At 2:40 on Saturday, February 22, 2020, The last Challenge Coin (#100) for the 2020 African American History Month Heritage Geocache Challenge was given out. Congratulations to all the Geocachers. The geocaches will remain in place for a few months for public education. Thank you for participating.
This Geocache is part of an annual Geocache Challenge put on by the Heritage Program at Land Between the Lakes National Recreation Area as part of our outreach to the public, to get people to explore their forest and their history, and to share the unique heritage of the families from Between the Rivers.
This Geocache is part of the “2020 Land Between the Lakes Heritage Geocache Challenge: African American History of Lyon County”. There are 7 geocaches placed in Lyon County in Land Between the Lakes related to the African American Heritage of the area. If you locate each geocache, and collect a numbered aluminum tree tag from each cache, you can turn them in at the Golden Pond Visitor Center for one of 100 Challenge Coins created for this event.
The Geocache is a 6.” x 6” clear watertight plastic box marked “Heritage Geocache” on the top. The geocache is placed in the woods on a hilltop where a historic barn was once located.
The John Young Property Geocache
This location is the oldest known farmstead on the plat of land once owned by John Young Sr., an early white settler along the Tennessee River. In 1810, Young was living in Caldwell County with a white wife and 4 white sons. Around 1820, John Young Sr. may have also had an African American son named Joseph Young.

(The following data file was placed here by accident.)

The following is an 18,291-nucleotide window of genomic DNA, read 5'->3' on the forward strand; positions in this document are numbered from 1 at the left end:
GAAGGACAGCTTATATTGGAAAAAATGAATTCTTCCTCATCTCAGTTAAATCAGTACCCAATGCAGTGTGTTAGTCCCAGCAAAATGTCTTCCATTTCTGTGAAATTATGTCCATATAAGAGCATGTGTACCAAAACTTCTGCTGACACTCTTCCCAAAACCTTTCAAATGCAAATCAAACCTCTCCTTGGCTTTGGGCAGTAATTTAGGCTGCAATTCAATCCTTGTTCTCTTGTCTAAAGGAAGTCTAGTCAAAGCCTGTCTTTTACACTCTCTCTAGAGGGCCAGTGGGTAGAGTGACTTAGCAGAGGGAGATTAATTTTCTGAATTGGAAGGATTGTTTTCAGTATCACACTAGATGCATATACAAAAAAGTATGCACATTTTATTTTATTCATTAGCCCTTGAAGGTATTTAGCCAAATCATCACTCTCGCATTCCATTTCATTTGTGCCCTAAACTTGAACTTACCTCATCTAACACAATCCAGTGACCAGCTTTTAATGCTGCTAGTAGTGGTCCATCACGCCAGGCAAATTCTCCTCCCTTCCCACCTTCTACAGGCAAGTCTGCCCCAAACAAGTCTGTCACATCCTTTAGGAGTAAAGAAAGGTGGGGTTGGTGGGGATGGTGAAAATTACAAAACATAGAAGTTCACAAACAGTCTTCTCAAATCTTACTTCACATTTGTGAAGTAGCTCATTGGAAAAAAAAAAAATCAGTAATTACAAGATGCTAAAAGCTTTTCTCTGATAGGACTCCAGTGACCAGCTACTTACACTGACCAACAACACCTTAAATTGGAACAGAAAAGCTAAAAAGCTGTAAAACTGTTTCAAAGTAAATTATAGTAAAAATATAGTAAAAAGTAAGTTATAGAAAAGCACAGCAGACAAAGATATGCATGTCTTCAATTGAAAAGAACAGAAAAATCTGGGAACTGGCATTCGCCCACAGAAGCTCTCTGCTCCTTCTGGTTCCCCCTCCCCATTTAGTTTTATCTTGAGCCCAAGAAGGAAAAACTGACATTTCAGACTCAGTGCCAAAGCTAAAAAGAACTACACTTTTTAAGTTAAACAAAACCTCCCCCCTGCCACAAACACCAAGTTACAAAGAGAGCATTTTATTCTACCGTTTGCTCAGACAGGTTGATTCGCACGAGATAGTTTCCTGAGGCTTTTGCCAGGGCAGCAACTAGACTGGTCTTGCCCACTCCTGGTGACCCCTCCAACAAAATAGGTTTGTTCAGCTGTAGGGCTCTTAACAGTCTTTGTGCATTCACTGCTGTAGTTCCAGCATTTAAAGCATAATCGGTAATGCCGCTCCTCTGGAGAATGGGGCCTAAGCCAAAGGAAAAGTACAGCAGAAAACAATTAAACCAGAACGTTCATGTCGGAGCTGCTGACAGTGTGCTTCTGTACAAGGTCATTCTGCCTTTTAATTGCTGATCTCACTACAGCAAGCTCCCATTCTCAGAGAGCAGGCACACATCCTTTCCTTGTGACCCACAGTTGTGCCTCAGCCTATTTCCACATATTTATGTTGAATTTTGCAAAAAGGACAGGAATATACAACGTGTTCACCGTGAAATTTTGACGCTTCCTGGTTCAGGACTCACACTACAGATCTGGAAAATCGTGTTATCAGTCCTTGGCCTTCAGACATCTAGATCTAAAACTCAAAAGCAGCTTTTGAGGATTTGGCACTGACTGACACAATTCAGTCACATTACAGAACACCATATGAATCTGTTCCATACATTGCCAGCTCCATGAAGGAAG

In 1836, John young Sr. and John Young Jr. made an agreement that if Jr. cared for Sr. till the end of his life, Jr. would inherit the estate.
Upon John Young Sr.’s death in 1841. John Young Sr. freed his adult female slave named Jenny, but her three young daughters (Malinda, Phyllis, and Margaret Jane) were deeded to John Young Jr. and may have been his mixed-race children. In 1850, John Young Jr. and his family are living in in a mixed-race household with both free and enslaved family members.
The African American Children of John Young Sr. and John Young Jr.
Joseph Young – after his father’s death, Joseph married a free woman named Rebecca Whitesides in the 1840s and eventually founded the Young’s Grove Community.
Andrew Young – married a free woman named Catherine McRacken in the 1850s and lived in the John Young Jr. Household.
Malinda Young – married a free man named Randal McRacken and had 9 children. Their oldest son, Hugh, died in the Civil War.
Phyllis Young – married a free man named Shandy Cork in the 1850s and they lived in the John Young Jr. Household. Shandy became a U.S.C.T. Vet.
Margaret Jane (Hannah) Young – married a free man named Richard McRacken. Richard became a U.S.C.T Vet.
Amanda Jane Young – married a U.S.C.T. Vet. named Andrew Jackson Smith in 1867.
Catherine (Kitty) Young – married a U.S.C.T. Vet. Owen Benberry in 1867.